Pink Shirt Day
“SPEAK UP, STAND TOGETHER, STOP BULLYING”
This is the catchphrase of the Pink Shirt Day today Friday 19 May.
The number of people wearing pink shows that this ideal is what we want as part of the culture in our kura and of our society.
This is an ideal time to share with students, parents and whānau an understanding of what bullying is; and know what to do when bullying does occur. Many times students or whanau say that they, or someone is being bullied, but we are finding there is a misunderstanding of what bullying is.
- It is not a one off.
- Bullying is deliberate, involves a power imbalance, has an element of repetition, is intended to be harmful, and the bully has no regrets.
- Bullying behaviours can be physical, verbal, or social, and can take place in the physical world or digitally.
- It involves up to three parties; initiators (those doing the bullying), affected persons (those being bullied) and often bystanders (those who witness the bullying).
For a change in culture to occur students, staff, parents, whānau and other members of the community need to share responsibility for making our school a respectful and inclusive environment.
As a kura we are promoting:
- A “safe telling” culture. This is to encourage all students to report bullying, whether they are the target, the initiator or the bystander. A safe telling culture reassures students they have done the right thing whenever they report bullying.
- Confidentiality. It is important that students are not considered as “narks” for speaking up, so maintaining anonymity is an important consideration when staff respond to reported incidents of bullying.
- Our school values of high expectations, respecting one and all, working together and standing strong.
- Parents and whānau being involved as early as possible and as appropriate.
A range of approaches for resolving bullying incidents are used at Ōtūmoetai College.
- Clear standards of behaviour are communicated, as well as knowledge there will be consequences or punishment for unacceptable behaviour. This may include verbal reprimands, loss of privileges, detention, internal/external removal from class and referral to the police.
- Restorative philosophy and principles underpin our practice. This is a relational approach to school life that is grounded in beliefs about equality, dignity, mana and the potential of all people. Where possible and if parties are willing a restorative meeting is facilitated between initiators and targets of bullying.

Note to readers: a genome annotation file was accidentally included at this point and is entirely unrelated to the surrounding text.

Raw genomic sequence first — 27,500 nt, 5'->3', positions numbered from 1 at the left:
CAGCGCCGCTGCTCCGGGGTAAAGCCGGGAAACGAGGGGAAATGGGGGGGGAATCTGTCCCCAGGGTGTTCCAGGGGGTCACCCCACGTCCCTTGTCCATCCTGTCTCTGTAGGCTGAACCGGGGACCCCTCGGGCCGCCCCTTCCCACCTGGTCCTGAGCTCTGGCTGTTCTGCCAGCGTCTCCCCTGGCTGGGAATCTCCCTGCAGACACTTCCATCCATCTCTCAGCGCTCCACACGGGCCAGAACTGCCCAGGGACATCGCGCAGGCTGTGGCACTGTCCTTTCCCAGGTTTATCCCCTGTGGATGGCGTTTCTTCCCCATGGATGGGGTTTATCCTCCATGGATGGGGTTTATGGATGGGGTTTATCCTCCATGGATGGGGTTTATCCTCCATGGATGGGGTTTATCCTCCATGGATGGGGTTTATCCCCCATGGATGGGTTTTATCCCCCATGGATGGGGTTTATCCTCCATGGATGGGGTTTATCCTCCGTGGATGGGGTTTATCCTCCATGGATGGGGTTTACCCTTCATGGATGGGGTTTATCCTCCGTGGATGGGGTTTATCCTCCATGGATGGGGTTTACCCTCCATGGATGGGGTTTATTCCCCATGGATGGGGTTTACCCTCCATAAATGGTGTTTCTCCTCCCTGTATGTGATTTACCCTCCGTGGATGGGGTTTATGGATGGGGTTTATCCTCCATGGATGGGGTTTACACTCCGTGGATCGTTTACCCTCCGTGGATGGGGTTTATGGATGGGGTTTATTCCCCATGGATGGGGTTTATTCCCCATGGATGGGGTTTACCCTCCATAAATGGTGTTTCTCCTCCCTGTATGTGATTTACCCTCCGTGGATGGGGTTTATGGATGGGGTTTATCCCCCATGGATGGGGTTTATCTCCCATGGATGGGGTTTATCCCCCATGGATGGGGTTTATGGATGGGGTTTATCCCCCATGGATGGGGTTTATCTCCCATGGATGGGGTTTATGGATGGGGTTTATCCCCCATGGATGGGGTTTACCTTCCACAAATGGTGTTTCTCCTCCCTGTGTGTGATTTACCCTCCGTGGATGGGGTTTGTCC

- Strengthening the affected persons, via the counsellors, can help them to acquire the capacity to deal effectively with the threat of being bullied by someone.
- Initiators, via the counsellors, learn strategies for managing their emotions and behaviour.
The aim of this guide is to provide information to parents, carers and whānau to help you respond effectively to any concerns your children and young people may have about bullying.
Rural Buses – Important changes to Whakamarama Road, Youngson Road, Old Highway, Barrett Road and Plummers Point Road
Dear Parents/Caregivers of students that use the Rural Bus Network,
We understand that journey times for students coming to school from the Omokoroa and Whakamarama areas have been painfully long recently. This has been far from ideal for our students who have been arriving well into Period 1. We have received the following information today from the Tauranga Transport Network Group that relates to rural bus services to and from Omokoroa, Plummers Point and Whakamarama.
From Monday 22 May there will be a new bus route in place on the western side of Tauranga.
The R19 bus will service the lower part of Whakamarama Road, Youngson Road, Old Highway, Barrett Road and Plummers Point Road.
This service will collect students attending Ōtūmoetai College and Intermediate, Tauranga Intermediate, Tauranga Girls’ College and Tauranga Boys’ College. This bus will transfer TIS, TBC and TGC students at Bethlehem.
From Tuesday 23 May, routes 22, 23 and 24 will no longer travel to Plummers Point Road. R16 will be modified to commence at the corner of Whakamarama Road and Youngson Road. Further changes to timetables will be made to improve arrival times at school.
Please remember that students do need to have a Bus Pass with them, which can be ordered via this link.
Tauranga City Council Survey
See yourself in your city
Whakahou Taketake Vital Update – Tauranga 2023 is a three-yearly research project led by Tauranga City Council, and supported by Acorn Foundation, Bay Trust and TECT, to help these organisations, and many others, hear from the different communities who make up Tauranga, about what is going well and the issues that pose challenges.
The voices of rangatahi (aged 13-24) are not always heard in local government and other forums, however we believe the voices and experiences of our students and the school community matters, and we all have a role to play now and in the future. This is a chance for Otūmoetai College students, whanau and staff to contribute towards this data and inform Council and community initiatives over the coming years.
The survey is for Tauranga residents and takes between 15-30 minutes to complete. Personal details are only required if you wish to enter the prize draw and will not be associated with any answers given as part of the survey. The survey is being conducted through an independent research company, Key Research.
Please note rangatahi under 16 years should talk to their caregiver before they participate.